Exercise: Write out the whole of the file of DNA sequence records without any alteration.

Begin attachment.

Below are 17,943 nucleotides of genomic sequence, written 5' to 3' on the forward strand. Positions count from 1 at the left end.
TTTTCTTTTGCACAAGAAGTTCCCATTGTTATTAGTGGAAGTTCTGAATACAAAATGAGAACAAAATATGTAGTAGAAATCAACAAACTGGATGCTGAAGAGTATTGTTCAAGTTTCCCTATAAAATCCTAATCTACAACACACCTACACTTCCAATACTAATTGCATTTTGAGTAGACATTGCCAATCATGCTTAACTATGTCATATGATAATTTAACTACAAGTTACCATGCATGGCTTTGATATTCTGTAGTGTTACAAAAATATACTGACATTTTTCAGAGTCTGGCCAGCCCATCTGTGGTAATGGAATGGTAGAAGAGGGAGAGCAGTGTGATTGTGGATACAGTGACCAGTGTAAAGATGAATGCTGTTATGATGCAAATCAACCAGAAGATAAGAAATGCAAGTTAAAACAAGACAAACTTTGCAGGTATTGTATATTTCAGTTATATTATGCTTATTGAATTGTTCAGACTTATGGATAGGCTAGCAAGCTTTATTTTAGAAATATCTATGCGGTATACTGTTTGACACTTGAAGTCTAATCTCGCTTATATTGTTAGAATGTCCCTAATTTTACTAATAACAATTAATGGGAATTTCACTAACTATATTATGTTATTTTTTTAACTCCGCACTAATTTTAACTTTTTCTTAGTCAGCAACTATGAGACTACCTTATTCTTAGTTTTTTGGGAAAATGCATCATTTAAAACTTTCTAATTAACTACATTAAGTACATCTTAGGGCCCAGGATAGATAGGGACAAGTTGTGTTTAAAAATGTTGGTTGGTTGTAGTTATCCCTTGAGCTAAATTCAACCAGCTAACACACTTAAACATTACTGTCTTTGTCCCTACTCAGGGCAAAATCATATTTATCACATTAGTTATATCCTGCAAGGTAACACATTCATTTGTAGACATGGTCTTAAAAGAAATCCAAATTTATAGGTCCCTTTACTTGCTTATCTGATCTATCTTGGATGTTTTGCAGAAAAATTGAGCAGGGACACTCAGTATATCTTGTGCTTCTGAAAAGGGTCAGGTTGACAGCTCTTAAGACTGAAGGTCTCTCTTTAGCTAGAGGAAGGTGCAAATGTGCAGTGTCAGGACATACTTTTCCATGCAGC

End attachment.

Below are 17,943 nucleotides of genomic sequence, written 5' to 3' on the forward strand. Positions count from 1 at the left end.
TTTTCTTTTGCACAAGAAGTTCCCATTGTTATTAGTGGAAGTTCTGAATACAAAATGAGAACAAAATATGTAGTAGAAATCAACAAACTGGATGCTGAAGAGTATTGTTCAAGTTTCCCTATAAAATCCTAATCTACAACACACCTACACTTCCAATACTAATTGCATTTTGAGTAGACATTGCCAATCATGCTTAACTATGTCATATGATAATTTAACTACAAGTTACCATGCATGGCTTTGATATTCTGTAGTGTTACAAAAATATACTGACATTTTTCAGAGTCTGGCCAGCCCATCTGTGGTAATGGAATGGTAGAAGAGGGAGAGCAGTGTGATTGTGGATACAGTGACCAGTGTAAAGATGAATGCTGTTATGATGCAAATCAACCAGAAGATAAGAAATGCAAGTTAAAACAAGACAAACTTTGCAGGTATTGTATATTTCAGTTATATTATGCTTATTGAATTGTTCAGACTTATGGATAGGCTAGCAAGCTTTATTTTAGAAATATCTATGCGGTATACTGTTTGACACTTGAAGTCTAATCTCGCTTATATTGTTAGAATGTCCCTAATTTTACTAATAACAATTAATGGGAATTTCACTAACTATATTATGTTATTTTTTTAACTCCGCACTAATTTTAACTTTTTCTTAGTCAGCAACTATGAGACTACCTTATTCTTAGTTTTTTGGGAAAATGCATCATTTAAAACTTTCTAATTAACTACATTAAGTACATCTTAGGGCCCAGGATAGATAGGGACAAGTTGTGTTTAAAAATGTTGGTTGGTTGTAGTTATCCCTTGAGCTAAATTCAACCAGCTAACACACTTAAACATTACTGTCTTTGTCCCTACTCAGGGCAAAATCATATTTATCACATTAGTTATATCCTGCAAGGTAACACATTCATTTGTAGACATGGTCTTAAAAGAAATCCAAATTTATAGGTCCCTTTACTTGCTTATCTGATCTATCTTGGATGTTTTGCAGAAAAATTGAGCAGGGACACTCAGTATATCTTGTGCTTCTGAAAAGGGTCAGGTTGACAGCTCTTAAGACTGAAGGTCTCTCTTTAGCTAGAGGAAGGTGCAAATGTGCAGTGTCAGGACATACTTTTCCATGCAGC